Drivers on Wisconsin highways can be misinformed about the "rules of the road" themselves or see others with driving habits which they believe are faulty.

These bad habits are so troubling to some area motorists they've sought clarification about certain driving practices. Because many have held their drivers licenses for a long time, they haven't necessarily been tested on their driving skills and knowledge lately. A refresher is in order, if for no other reason than laws change.

Information from the state's Department of Transportation (DOT) is good for answering friendly disputes or diagnosing the misadventures of "that bonehead" someone saw on the way home from work, according to the DOT web site. It can also save drivers from an embarrassing or even dangerous situation in traffic.

Following are a few of the rules which have drawn inquiries:

  • Stopping at stop signs. Wisconsin law requires vehicle operators approaching official stop signs at intersections to cause the vehicle to stop before entering the intersection and yield the right-of-way to other vehicles entering or approaching the intersection. The law specifies the operator stop the vehicle immediately before crossing a clearly marked stop line, if one exists, and before entering the crosswalk on the near side of the intersection if no clearly marked stop line exists. If there's neither a clearly marked stop line nor a marked or unmarked crosswalk at the intersection, or if traffic can't be efficiently observed from where the stop is made, the operator is to stop the vehicle at such point where traffic can efficiently be observed on the intersecting road.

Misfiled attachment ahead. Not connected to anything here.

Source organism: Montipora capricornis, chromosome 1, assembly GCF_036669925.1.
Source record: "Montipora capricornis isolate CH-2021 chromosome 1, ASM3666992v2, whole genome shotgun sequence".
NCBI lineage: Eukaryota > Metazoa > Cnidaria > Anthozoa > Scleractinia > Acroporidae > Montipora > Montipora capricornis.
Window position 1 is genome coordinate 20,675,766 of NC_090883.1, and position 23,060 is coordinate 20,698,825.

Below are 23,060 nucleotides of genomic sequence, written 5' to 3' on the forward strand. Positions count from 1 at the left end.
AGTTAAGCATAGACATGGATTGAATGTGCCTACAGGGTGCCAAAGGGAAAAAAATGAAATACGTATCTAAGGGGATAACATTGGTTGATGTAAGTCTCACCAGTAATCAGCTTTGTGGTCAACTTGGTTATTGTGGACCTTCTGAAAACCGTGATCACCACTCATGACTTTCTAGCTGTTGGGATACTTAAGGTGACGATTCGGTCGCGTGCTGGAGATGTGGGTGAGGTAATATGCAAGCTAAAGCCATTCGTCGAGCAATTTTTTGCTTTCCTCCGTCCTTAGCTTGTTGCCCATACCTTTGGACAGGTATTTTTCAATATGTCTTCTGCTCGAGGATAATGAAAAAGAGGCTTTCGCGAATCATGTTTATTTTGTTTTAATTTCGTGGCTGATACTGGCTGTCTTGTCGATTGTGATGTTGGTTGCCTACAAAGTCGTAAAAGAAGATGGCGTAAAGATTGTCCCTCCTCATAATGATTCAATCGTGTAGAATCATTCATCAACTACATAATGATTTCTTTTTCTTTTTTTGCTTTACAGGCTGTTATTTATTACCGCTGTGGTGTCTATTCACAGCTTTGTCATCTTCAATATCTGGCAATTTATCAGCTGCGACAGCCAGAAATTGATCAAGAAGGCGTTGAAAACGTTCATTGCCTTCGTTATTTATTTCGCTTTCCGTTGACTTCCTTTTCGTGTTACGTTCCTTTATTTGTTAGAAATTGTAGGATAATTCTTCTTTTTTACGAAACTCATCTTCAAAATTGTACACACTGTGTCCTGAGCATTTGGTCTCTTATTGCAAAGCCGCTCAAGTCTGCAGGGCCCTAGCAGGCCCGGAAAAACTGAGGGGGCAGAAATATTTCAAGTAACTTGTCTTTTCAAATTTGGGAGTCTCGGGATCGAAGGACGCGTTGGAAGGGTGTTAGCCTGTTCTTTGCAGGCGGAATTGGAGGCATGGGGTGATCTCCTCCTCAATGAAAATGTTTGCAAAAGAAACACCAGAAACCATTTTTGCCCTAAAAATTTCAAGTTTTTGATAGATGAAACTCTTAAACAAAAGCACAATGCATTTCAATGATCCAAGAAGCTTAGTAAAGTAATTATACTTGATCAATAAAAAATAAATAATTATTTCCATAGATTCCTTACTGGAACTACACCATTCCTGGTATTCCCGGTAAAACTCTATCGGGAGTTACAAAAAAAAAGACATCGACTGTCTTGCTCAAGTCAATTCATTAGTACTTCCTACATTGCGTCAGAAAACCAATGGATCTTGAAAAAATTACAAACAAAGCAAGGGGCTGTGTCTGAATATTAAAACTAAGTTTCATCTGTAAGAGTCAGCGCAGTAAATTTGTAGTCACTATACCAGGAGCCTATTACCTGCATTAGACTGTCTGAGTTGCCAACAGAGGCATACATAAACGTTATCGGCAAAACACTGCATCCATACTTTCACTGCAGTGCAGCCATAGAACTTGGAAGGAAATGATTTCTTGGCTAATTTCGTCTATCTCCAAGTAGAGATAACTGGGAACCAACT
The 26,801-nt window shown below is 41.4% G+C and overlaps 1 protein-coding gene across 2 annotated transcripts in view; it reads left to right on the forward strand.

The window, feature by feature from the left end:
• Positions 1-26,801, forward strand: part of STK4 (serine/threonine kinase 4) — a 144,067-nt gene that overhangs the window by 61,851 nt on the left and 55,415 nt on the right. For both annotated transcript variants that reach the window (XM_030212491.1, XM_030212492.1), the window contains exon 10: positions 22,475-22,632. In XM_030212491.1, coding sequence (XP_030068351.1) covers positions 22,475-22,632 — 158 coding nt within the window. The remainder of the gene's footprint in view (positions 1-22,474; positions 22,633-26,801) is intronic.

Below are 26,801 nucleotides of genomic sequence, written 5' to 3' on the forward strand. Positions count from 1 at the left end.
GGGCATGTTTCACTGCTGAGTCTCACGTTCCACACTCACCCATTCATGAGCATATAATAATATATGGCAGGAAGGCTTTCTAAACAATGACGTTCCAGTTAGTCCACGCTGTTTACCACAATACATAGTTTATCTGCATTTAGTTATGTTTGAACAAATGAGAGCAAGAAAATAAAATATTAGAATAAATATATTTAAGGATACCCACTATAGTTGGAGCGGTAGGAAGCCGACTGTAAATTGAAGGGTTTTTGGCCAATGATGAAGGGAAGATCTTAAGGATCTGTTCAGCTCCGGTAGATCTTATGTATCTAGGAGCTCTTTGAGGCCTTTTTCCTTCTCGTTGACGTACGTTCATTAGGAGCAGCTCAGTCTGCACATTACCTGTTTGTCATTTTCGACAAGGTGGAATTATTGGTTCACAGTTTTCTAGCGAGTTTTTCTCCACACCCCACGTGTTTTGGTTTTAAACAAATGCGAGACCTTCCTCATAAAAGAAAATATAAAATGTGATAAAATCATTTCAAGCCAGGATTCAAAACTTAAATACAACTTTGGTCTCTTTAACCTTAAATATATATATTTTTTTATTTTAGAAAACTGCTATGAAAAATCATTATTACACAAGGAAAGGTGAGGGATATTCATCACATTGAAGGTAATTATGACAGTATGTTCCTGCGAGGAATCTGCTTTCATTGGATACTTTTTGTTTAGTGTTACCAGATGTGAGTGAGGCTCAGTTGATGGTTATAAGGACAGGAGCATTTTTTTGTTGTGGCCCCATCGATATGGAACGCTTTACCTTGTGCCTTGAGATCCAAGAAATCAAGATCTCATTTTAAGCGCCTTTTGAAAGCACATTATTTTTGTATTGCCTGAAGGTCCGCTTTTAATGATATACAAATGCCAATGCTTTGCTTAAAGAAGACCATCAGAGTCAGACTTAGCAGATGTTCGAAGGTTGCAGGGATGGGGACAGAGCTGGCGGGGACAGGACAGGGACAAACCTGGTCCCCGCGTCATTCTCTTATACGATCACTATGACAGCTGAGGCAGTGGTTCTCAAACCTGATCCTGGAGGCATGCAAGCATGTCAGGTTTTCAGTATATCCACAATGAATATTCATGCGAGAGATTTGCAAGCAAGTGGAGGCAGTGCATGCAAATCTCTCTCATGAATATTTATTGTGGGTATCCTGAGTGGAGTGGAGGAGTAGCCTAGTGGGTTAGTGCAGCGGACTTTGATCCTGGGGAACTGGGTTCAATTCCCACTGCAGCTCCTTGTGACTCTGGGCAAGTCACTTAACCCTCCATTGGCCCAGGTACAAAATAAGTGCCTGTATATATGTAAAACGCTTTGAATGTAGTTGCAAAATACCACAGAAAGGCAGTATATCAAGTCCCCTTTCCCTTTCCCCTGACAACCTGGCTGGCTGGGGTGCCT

• Passing on the right. State law allows vehicle operators to overtake and pass other vehicles on the right only under conditions permitting such movement in safety and only if the operator can do so without driving off the pavement or main-traveled portion of the road, and then only if the vehicle overtaken is making or about to make a left turn; or on a street or highway with unobstructed pavement of sufficient width to enable two or more lines of vehicles lawfully to proceed at the same time, in the direction in which the passing vehicle is proceeding; or upon a one-way street or divided highway with unobstructed pavement of sufficient width to enable two or more lines of vehicles lawfully to proceed in the same direction at the same time.
  • Distance between vehicles. State law specifies a vehicle operator shall not follow another vehicle more closely than is reasonable and prudent, having due regard for the speed of such vehicle and the traffic upon and the condition of the highway. Upon a highway outside a business or residence district, the operator of any truck with a gross weight more than 10,000 pounds or of any vehicle where the gross weight is more than 10,000 pounds shall keep the vehicle at a distance of not less than 500 feet to the rear of any vehicle immediately preceding it, being driven in the same direction; and leave sufficient space so that an overtaking vehicle may enter and occupy such space without danger. This doesn't apply upon any lane especially designated for use by trucks or by truck tractor--semitrailer or tractor--trailer units, not does it apply when overtaking and passing another vehicle.

More rules of the road are available at As the DOT Web site indicates, it's not just a bad idea to break any of the rules, it's against the law.